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2.1 Terminology

Quiz

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Direction

Express direction as a three figure group and in the clock code
Define True (T), Magnetic (M), and Compass (C) North

Heading (HDG) is the direction the nose of the aircraft points relative to magnetic north pole and expressed as a three figure bearing, 000 through to 360 degrees.

The numbers on a runway, is the direction of the runway which match the directions on a compass. Each runway has a 2 digit number representing the first two numbers of the degree the runway faces. Think of a circle and compare it to a compass. East would be 090 degrees, South 180 degrees, West 270 degrees, and north 360 degrees.

In the example runway 33 is facing North North West or 330 degrees. Runway 27 is facing West or 270 degrees. Runway 09/27 is the same strip of pavement but depending on which direction you are flying determines which runway it is.

Runways are identified by a two-digit number that corresponds to its magnetic heading. The direction that your runways are pointing within that circle, dictates which two-digit number it will be assigned. Another interesting fact is: whatever number is determined to the top of the runway, the bottom of the runway will *always* be 180 degrees less. For example, if your runway at the north or top points to 330 degrees, the bottom of the runway would then be... 330 - 180 = 150. Now that you know which way your runway runs, you have to convert the direction into a two-digit number. Drop the zeros in both sums. 330 becomes... 33 and 150 becomes... 15. When there is a letter identifier associated with a runway, there is either 2 or 3 parallel runways that could be used. These are indicated by (L) - left, (C) - center, or (R) - right. Which runway you will be taking off from or landing on depends on the time of day and winds/weather, or if the runway is even operational. You should check with the airfield you'll be operating into/out of for more information.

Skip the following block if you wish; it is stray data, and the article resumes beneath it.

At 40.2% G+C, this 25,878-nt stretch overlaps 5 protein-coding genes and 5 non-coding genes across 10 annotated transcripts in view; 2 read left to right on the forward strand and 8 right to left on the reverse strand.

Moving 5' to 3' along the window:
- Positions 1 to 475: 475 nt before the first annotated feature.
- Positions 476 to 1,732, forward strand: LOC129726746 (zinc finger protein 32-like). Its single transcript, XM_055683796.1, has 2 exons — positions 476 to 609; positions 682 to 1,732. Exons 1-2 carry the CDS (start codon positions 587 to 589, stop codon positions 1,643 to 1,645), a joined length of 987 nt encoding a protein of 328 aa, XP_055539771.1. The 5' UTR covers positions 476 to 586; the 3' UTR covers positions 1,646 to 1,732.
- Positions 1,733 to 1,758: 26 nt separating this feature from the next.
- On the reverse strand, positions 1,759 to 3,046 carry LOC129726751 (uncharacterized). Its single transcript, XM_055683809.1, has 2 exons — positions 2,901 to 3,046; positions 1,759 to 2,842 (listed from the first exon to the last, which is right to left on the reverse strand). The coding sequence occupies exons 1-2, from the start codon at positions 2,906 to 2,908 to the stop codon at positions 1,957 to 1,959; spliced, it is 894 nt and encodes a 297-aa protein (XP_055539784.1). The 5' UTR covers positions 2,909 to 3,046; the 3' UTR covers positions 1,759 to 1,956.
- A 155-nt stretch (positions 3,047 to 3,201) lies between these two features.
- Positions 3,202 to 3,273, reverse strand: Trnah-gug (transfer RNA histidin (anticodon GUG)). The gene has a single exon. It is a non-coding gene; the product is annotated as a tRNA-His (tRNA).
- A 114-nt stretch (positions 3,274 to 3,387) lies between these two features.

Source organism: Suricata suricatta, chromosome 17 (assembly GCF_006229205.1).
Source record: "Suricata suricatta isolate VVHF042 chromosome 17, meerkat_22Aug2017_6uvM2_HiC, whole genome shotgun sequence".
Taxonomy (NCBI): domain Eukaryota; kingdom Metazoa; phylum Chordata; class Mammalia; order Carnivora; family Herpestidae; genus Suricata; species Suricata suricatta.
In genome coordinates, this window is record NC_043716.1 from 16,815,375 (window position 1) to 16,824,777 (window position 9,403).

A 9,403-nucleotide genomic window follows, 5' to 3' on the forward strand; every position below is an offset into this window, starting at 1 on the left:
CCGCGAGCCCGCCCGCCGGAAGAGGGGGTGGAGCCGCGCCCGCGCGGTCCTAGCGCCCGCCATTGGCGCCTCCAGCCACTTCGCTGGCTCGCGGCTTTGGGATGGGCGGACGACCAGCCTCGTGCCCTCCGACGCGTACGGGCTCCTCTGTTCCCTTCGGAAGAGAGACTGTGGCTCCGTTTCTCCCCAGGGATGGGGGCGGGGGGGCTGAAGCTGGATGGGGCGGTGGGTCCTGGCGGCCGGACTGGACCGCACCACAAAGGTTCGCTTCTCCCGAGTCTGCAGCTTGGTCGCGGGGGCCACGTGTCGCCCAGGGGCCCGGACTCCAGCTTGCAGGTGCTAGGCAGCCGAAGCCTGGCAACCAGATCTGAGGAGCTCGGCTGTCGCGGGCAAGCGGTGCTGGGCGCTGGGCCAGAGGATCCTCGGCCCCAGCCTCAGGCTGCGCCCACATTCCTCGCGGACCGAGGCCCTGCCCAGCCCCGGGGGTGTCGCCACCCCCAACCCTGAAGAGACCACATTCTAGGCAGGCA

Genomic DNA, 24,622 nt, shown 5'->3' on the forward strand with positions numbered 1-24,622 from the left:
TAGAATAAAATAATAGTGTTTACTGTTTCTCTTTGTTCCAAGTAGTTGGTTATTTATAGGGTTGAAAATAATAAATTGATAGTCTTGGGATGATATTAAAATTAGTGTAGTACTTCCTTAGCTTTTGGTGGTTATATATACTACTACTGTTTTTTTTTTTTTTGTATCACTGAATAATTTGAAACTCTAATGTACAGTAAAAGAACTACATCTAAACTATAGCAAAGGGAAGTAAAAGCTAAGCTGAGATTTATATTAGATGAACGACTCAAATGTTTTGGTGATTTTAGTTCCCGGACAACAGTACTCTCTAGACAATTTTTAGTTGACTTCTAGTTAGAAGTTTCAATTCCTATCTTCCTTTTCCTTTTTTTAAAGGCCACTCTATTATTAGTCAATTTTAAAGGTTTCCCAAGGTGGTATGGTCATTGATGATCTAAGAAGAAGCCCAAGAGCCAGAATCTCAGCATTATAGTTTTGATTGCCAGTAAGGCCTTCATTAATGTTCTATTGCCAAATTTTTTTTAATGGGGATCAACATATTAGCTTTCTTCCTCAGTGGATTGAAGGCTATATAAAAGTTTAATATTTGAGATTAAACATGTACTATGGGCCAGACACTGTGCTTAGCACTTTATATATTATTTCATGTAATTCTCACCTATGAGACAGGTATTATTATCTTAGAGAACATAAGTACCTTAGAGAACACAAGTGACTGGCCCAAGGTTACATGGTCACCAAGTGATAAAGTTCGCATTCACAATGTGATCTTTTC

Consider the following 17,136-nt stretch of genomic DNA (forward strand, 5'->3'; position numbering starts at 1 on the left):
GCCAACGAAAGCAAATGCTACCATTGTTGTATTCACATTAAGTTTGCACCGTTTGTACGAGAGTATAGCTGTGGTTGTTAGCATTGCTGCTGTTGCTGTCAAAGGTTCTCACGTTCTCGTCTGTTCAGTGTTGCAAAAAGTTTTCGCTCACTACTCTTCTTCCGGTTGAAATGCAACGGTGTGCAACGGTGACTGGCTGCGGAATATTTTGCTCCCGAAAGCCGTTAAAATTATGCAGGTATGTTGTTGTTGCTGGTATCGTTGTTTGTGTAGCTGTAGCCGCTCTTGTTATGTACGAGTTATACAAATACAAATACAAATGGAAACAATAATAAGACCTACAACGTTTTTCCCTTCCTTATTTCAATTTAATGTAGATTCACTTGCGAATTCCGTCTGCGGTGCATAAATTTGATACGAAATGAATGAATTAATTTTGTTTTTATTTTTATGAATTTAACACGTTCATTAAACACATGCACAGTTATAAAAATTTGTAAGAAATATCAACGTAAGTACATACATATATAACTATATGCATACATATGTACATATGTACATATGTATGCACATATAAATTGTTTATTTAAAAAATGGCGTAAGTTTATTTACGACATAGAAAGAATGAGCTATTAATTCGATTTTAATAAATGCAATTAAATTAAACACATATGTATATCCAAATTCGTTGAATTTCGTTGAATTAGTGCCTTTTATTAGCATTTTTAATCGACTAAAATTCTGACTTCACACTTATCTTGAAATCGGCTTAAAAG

Distance, Speed and Velocity

State the units used for distance:
navigation - nautical miles(nm)
visibility - metres (m), kilometres (km)
Knot (kt)

The term knot is rate of speed. The knot has a unit of speed equal to one nautical mile (1.852 km) per hour, approximately 1.151 mph and is used in meteorology, and in maritime and air navigation. For example, a vessel travelling at 1 knot along a meridian travels approximately one minute of geographic latitude in one hour.

Wind Velocity (W/V)

A South-Easterly wind direction would be coming From approximately 130 degrees, relative from the true north pole.

A North-North-West wind direction would be coming From approximately 340 degrees, relative from the true north pole.

The speed and direction of the wind is called wind velocity. It is expressed in five or six digits-the first three indicating the true direction from which the wind is blowing and the last two or three digits indicating the speed in knots. Thus, if the wind is blowing at 20 knots from the east, it will be expressed as 080/20. If the wind speed is, however, 110 knots, it will be expressed as 090/110.

Velocity is a branch of classical mechanics which describes the motion of bodies. Velocity is a vector physical quantity of both magnitude and direction and are required to define it. Velocity is the rate of change of the position of an object, equivalent to a specification of its speed and direction of motion, e.g. 30kt (nm/h) from the north. If there is a change in speed, direction, or both, then the object has a changing velocity.

Time

Time is express as a 4, 6 and 8 figure 24 hour group and is mentally convert from local time (EST -10, CST -9.5, WST -8), to UTC and vice versa.

Vertical Measurement

The unit feet (ft) is used for vertical measurement:

The term "Height" is a vertical measurement in feet between to objects. For example, the aircraft is 1000ft above ground level (AGL).

The term "Altitude" is a vertical measurement in feet above mean sea level to an object in the air. For example, the aircraft is 1000ft above mean sea level (AMSL).

The term "Elevation" is a vertical measurement in feet above mean sea level for a land mass. For example, the airport is 1000ft above mean sea level (AMSL).


The units used in aviation are:
Temperature is in degrees Celsius (C)
Pressure is in Hectopascals (hPa)
Weight can be in Kilograms (kg) or Pounds (lb)
Volume is in Litres (l) or US Gallons (USG)
Runway direction is given as a two figure group relative to magnetic north and dimensions are expressed in meters and degrees.